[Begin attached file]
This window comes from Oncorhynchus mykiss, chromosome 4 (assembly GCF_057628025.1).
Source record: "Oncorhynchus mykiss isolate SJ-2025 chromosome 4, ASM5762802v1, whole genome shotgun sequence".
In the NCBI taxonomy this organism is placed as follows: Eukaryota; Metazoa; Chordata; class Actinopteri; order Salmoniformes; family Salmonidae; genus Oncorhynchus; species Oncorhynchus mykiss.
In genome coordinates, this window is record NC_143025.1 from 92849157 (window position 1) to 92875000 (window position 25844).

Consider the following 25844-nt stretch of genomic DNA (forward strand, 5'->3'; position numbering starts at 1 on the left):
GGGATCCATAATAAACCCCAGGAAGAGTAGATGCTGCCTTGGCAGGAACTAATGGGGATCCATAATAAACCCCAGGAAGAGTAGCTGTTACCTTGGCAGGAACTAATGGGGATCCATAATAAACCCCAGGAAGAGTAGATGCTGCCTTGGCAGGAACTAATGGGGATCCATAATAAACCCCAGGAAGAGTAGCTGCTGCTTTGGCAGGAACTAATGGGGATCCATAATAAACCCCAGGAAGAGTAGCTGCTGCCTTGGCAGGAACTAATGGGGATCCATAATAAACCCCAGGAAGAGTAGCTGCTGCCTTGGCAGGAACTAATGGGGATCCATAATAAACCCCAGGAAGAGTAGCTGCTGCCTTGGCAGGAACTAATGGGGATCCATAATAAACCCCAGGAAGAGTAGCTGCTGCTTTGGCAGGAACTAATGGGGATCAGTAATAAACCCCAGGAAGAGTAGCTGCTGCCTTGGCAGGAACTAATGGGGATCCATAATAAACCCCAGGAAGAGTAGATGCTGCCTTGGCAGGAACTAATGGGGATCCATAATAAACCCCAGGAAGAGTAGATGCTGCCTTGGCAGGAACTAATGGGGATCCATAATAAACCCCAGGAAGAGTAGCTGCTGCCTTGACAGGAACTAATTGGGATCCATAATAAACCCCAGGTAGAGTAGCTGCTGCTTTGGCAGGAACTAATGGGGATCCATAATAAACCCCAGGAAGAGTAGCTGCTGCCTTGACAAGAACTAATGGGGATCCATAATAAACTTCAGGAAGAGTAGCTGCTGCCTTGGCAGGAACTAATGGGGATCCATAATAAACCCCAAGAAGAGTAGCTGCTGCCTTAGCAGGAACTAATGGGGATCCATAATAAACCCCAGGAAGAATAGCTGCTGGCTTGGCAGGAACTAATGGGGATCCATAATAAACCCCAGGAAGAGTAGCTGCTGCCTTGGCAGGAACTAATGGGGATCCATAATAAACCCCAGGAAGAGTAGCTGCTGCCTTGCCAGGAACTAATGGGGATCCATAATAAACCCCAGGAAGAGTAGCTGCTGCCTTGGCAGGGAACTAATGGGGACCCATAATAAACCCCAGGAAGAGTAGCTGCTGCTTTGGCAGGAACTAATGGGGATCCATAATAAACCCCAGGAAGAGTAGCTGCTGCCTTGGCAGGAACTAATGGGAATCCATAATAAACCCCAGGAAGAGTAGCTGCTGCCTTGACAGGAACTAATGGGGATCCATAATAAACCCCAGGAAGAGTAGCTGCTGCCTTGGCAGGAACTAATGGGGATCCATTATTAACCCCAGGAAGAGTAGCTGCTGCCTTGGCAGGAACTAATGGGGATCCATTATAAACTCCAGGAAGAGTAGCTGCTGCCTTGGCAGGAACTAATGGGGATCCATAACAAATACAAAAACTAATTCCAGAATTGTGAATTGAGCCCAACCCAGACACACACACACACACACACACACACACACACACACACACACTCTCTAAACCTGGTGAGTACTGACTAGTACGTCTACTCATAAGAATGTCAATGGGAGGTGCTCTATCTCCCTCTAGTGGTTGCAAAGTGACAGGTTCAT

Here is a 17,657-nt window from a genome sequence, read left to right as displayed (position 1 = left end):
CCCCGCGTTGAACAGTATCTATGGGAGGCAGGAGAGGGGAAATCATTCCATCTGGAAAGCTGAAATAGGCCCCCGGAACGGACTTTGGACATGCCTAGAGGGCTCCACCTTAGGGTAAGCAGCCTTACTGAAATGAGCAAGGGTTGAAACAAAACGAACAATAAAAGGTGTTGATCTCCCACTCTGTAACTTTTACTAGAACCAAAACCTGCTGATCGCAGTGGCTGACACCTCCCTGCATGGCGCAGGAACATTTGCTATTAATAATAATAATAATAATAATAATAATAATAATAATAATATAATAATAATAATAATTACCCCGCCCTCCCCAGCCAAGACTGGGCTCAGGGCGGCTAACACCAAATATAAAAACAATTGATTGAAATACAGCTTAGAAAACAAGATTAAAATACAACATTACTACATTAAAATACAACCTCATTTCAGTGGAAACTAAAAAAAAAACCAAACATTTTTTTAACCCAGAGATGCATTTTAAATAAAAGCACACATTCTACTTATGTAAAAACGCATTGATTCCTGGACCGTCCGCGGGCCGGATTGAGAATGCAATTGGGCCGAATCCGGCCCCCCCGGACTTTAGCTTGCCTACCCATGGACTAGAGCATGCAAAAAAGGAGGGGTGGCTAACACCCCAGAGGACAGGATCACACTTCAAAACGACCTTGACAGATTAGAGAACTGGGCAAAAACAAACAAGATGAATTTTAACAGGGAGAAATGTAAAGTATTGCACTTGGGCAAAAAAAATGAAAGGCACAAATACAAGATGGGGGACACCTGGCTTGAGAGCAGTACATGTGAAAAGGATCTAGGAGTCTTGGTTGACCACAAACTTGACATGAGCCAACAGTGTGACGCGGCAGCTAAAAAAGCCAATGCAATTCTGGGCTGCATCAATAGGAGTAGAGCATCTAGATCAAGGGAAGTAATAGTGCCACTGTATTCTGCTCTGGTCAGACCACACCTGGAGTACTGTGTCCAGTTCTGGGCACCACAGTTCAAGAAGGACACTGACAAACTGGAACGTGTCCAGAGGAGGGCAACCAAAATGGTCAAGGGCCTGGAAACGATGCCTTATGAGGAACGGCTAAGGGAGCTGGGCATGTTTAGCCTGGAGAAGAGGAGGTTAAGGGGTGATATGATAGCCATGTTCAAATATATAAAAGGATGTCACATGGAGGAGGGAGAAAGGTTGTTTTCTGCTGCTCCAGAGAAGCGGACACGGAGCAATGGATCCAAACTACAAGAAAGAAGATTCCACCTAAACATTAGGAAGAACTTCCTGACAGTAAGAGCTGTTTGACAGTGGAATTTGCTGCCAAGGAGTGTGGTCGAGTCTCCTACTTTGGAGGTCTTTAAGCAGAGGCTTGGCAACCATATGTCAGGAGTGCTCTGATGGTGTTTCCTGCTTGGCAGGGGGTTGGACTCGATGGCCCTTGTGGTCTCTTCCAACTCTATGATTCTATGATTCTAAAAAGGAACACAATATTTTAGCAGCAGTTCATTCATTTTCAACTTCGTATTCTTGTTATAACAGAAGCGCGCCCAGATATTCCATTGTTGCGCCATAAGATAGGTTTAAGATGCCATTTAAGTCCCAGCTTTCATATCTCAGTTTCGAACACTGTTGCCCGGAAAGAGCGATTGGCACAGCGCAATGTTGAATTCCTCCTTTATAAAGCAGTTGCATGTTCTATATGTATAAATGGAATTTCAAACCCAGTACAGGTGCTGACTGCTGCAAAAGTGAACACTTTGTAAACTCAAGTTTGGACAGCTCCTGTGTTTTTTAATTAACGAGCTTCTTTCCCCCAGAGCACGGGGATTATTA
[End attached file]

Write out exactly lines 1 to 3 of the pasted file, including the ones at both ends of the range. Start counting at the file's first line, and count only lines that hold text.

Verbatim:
This window comes from Oncorhynchus mykiss, chromosome 4 (assembly GCF_057628025.1).
Source record: "Oncorhynchus mykiss isolate SJ-2025 chromosome 4, ASM5762802v1, whole genome shotgun sequence".
In the NCBI taxonomy this organism is placed as follows: Eukaryota; Metazoa; Chordata; class Actinopteri; order Salmoniformes; family Salmonidae; genus Oncorhynchus; species Oncorhynchus mykiss.